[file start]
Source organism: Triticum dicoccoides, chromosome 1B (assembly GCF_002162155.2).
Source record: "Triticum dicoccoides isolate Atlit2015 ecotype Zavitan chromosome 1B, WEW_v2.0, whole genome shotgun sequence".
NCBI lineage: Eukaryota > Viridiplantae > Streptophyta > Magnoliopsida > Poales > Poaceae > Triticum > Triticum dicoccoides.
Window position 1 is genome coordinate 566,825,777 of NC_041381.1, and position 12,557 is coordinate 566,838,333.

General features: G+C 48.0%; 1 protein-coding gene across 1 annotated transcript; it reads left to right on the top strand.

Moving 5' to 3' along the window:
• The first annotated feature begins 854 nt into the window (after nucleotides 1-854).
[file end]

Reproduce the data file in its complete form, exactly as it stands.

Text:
Source organism: Triticum dicoccoides, chromosome 1B (assembly GCF_002162155.2).
Source record: "Triticum dicoccoides isolate Atlit2015 ecotype Zavitan chromosome 1B, WEW_v2.0, whole genome shotgun sequence".
NCBI lineage: Eukaryota > Viridiplantae > Streptophyta > Magnoliopsida > Poales > Poaceae > Triticum > Triticum dicoccoides.
Window position 1 is genome coordinate 566,825,777 of NC_041381.1, and position 12,557 is coordinate 566,838,333.

General features: G+C 48.0%; 1 protein-coding gene across 1 annotated transcript; it reads left to right on the top strand.

Moving 5' to 3' along the window:
• The first annotated feature begins 854 nt into the window (after nucleotides 1-854).